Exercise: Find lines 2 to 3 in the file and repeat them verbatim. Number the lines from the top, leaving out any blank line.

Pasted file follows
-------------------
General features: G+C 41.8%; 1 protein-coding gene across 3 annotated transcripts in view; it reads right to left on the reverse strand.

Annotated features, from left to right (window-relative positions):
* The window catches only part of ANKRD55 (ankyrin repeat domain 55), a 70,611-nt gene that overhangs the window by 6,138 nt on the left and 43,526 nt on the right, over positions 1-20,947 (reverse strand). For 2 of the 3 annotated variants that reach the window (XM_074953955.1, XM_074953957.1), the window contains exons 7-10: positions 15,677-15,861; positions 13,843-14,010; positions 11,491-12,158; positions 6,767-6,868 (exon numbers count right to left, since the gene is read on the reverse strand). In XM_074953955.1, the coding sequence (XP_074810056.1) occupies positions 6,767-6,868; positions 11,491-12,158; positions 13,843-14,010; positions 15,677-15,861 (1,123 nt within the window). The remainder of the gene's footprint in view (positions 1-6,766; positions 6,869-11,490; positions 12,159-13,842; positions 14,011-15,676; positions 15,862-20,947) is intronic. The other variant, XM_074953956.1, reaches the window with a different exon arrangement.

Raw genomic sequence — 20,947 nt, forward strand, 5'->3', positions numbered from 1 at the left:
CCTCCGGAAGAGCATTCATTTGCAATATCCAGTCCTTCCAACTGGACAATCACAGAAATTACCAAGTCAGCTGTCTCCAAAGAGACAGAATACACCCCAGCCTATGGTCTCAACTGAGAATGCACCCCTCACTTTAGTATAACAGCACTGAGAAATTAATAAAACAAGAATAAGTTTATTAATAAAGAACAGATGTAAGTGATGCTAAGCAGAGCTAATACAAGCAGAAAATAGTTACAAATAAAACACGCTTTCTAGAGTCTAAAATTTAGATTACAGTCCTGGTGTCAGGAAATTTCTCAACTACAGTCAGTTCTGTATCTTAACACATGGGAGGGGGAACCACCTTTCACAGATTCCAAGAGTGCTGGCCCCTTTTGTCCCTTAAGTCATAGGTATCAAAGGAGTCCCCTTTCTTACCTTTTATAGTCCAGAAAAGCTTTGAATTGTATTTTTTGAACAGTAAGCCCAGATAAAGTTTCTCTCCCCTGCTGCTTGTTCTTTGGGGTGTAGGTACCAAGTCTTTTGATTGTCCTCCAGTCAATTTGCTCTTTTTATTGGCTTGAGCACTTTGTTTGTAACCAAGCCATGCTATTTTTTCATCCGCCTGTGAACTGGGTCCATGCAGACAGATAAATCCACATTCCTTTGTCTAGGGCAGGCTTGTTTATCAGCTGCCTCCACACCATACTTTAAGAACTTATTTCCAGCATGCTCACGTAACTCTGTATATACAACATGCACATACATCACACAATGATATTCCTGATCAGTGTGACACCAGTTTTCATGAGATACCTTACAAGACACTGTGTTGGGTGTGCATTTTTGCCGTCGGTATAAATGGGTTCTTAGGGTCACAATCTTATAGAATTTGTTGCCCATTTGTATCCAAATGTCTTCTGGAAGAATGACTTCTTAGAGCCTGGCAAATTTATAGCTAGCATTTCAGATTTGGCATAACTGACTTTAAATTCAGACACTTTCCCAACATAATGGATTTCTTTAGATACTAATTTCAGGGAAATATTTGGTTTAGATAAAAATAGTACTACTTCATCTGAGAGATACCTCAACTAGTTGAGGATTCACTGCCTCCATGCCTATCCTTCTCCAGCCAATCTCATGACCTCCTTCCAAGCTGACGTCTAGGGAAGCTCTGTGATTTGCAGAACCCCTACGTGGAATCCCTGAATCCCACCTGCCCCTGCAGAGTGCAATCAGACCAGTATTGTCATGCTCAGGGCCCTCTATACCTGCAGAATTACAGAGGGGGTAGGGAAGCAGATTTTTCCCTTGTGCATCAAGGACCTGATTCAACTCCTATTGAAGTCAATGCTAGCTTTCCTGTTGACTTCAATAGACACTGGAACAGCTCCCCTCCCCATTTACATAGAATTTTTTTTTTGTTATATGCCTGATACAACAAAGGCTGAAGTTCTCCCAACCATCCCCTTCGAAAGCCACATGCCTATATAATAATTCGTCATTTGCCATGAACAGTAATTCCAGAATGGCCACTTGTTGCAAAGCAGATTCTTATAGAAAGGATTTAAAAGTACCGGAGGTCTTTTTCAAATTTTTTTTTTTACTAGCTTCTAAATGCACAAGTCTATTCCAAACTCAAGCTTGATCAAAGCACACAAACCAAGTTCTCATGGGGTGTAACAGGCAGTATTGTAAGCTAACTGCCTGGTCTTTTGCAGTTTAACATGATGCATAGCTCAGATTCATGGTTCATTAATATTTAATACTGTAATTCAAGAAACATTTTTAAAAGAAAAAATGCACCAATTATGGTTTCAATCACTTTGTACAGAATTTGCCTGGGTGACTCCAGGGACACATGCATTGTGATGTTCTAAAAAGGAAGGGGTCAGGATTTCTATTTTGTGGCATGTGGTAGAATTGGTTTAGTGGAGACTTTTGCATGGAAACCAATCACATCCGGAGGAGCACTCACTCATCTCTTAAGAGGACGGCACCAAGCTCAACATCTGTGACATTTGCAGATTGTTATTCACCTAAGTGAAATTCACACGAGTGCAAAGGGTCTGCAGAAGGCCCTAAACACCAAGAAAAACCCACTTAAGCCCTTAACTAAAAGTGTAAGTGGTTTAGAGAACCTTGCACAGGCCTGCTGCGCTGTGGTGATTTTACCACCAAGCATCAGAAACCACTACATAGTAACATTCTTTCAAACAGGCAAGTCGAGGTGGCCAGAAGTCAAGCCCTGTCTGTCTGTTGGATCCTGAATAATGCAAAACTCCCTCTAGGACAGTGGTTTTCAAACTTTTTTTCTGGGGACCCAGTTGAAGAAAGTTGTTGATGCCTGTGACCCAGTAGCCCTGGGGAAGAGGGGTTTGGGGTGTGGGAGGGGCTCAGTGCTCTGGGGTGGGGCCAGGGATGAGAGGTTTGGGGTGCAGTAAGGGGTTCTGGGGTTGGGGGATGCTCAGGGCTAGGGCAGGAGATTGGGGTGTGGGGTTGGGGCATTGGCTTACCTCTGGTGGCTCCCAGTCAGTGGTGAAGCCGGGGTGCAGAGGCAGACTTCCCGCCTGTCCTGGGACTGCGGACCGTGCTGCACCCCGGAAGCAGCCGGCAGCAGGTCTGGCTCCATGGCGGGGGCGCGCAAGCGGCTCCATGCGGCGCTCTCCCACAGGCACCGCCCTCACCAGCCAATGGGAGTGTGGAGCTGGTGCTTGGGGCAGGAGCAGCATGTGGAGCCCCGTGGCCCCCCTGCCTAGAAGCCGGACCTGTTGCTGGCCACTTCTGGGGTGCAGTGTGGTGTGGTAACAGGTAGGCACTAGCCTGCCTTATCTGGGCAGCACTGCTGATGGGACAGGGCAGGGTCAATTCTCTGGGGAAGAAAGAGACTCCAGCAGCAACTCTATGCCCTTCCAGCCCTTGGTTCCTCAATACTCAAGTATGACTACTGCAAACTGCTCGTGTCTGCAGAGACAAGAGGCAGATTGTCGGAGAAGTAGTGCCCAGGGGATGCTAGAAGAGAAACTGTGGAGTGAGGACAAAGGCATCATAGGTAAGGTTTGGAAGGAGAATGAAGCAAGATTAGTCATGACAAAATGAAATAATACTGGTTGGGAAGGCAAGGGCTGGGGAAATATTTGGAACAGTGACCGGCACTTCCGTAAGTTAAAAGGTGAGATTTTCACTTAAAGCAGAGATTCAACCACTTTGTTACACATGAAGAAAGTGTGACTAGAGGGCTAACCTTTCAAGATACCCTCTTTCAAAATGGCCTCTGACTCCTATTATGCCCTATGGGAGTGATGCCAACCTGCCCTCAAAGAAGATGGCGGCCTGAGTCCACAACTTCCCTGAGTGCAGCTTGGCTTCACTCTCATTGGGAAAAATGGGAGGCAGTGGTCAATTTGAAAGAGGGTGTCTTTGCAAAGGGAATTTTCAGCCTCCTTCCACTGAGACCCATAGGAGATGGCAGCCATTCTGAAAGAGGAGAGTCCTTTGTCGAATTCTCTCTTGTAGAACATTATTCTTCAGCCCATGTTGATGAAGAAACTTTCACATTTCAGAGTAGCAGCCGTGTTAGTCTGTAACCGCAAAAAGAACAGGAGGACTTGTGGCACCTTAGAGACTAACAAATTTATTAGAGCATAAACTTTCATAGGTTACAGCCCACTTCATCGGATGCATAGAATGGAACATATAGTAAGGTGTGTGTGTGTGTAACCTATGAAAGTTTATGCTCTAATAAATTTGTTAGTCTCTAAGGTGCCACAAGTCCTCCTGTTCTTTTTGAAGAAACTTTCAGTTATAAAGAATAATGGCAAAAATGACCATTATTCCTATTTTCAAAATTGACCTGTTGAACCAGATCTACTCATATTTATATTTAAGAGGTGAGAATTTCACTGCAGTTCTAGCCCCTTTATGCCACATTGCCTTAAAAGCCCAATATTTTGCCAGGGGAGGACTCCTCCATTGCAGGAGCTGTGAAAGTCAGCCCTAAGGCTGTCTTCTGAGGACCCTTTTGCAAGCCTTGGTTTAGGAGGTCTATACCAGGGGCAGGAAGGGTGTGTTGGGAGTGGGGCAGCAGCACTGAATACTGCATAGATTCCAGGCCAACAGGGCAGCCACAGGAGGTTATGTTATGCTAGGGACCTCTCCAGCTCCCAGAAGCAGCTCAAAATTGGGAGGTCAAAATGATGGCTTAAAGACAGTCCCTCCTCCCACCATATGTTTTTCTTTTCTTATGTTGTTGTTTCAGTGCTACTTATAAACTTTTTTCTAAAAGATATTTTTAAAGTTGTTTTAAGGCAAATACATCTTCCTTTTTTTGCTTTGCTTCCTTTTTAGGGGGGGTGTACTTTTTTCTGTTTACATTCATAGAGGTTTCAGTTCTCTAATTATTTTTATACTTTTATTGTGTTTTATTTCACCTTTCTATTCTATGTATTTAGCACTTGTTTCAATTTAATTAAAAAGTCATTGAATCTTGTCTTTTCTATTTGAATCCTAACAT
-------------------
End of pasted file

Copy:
Annotated features, from left to right (window-relative positions):
* The window catches only part of ANKRD55 (ankyrin repeat domain 55), a 70,611-nt gene that overhangs the window by 6,138 nt on the left and 43,526 nt on the right, over positions 1-20,947 (reverse strand). For 2 of the 3 annotated variants that reach the window (XM_074953955.1, XM_074953957.1), the window contains exons 7-10: positions 15,677-15,861; positions 13,843-14,010; positions 11,491-12,158; positions 6,767-6,868 (exon numbers count right to left, since the gene is read on the reverse strand). In XM_074953955.1, the coding sequence (XP_074810056.1) occupies positions 6,767-6,868; positions 11,491-12,158; positions 13,843-14,010; positions 15,677-15,861 (1,123 nt within the window). The remainder of the gene's footprint in view (positions 1-6,766; positions 6,869-11,490; positions 12,159-13,842; positions 14,011-15,676; positions 15,862-20,947) is intronic. The other variant, XM_074953956.1, reaches the window with a different exon arrangement.